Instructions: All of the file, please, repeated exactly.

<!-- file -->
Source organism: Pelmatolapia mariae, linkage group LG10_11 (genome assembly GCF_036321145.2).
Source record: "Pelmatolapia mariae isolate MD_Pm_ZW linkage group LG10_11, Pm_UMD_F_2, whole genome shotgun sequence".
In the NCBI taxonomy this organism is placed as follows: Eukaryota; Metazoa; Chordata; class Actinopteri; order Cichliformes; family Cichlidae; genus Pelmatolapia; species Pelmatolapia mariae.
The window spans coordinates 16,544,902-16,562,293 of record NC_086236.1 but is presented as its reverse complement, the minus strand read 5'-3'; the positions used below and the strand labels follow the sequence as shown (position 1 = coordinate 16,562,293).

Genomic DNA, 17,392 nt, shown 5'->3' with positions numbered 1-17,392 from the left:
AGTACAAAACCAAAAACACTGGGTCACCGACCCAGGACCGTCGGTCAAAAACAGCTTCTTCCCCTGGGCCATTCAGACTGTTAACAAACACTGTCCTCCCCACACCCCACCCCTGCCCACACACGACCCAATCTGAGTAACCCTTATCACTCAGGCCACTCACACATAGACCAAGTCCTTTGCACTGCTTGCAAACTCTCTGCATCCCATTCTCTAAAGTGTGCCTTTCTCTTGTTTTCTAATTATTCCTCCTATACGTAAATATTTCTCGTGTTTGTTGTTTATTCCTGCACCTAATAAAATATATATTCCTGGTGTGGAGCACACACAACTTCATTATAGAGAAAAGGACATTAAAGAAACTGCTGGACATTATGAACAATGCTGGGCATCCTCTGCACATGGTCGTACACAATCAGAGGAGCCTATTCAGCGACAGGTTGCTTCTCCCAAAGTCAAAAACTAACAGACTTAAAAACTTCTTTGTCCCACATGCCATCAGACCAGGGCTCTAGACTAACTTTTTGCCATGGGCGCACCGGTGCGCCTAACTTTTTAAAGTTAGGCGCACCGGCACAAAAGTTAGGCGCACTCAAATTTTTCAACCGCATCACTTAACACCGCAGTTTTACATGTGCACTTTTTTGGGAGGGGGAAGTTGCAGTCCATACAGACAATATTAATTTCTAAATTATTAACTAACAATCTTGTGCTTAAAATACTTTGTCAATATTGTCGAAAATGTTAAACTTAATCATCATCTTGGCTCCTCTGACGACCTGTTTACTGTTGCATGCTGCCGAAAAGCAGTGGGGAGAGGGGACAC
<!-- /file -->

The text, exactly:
Source organism: Pelmatolapia mariae, linkage group LG10_11 (genome assembly GCF_036321145.2).
Source record: "Pelmatolapia mariae isolate MD_Pm_ZW linkage group LG10_11, Pm_UMD_F_2, whole genome shotgun sequence".
In the NCBI taxonomy this organism is placed as follows: Eukaryota; Metazoa; Chordata; class Actinopteri; order Cichliformes; family Cichlidae; genus Pelmatolapia; species Pelmatolapia mariae.
The window spans coordinates 16,544,902-16,562,293 of record NC_086236.1 but is presented as its reverse complement, the minus strand read 5'-3'; the positions used below and the strand labels follow the sequence as shown (position 1 = coordinate 16,562,293).

Genomic DNA, 17,392 nt, shown 5'->3' with positions numbered 1-17,392 from the left:
AGTACAAAACCAAAAACACTGGGTCACCGACCCAGGACCGTCGGTCAAAAACAGCTTCTTCCCCTGGGCCATTCAGACTGTTAACAAACACTGTCCTCCCCACACCCCACCCCTGCCCACACACGACCCAATCTGAGTAACCCTTATCACTCAGGCCACTCACACATAGACCAAGTCCTTTGCACTGCTTGCAAACTCTCTGCATCCCATTCTCTAAAGTGTGCCTTTCTCTTGTTTTCTAATTATTCCTCCTATACGTAAATATTTCTCGTGTTTGTTGTTTATTCCTGCACCTAATAAAATATATATTCCTGGTGTGGAGCACACACAACTTCATTATAGAGAAAAGGACATTAAAGAAACTGCTGGACATTATGAACAATGCTGGGCATCCTCTGCACATGGTCGTACACAATCAGAGGAGCCTATTCAGCGACAGGTTGCTTCTCCCAAAGTCAAAAACTAACAGACTTAAAAACTTCTTTGTCCCACATGCCATCAGACCAGGGCTCTAGACTAACTTTTTGCCATGGGCGCACCGGTGCGCCTAACTTTTTAAAGTTAGGCGCACCGGCACAAAAGTTAGGCGCACTCAAATTTTTCAACCGCATCACTTAACACCGCAGTTTTACATGTGCACTTTTTTGGGAGGGGGAAGTTGCAGTCCATACAGACAATATTAATTTCTAAATTATTAACTAACAATCTTGTGCTTAAAATACTTTGTCAATATTGTCGAAAATGTTAAACTTAATCATCATCTTGGCTCCTCTGACGACCTGTTTACTGTTGCATGCTGCCGAAAAGCAGTGGGGAGAGGGGACAC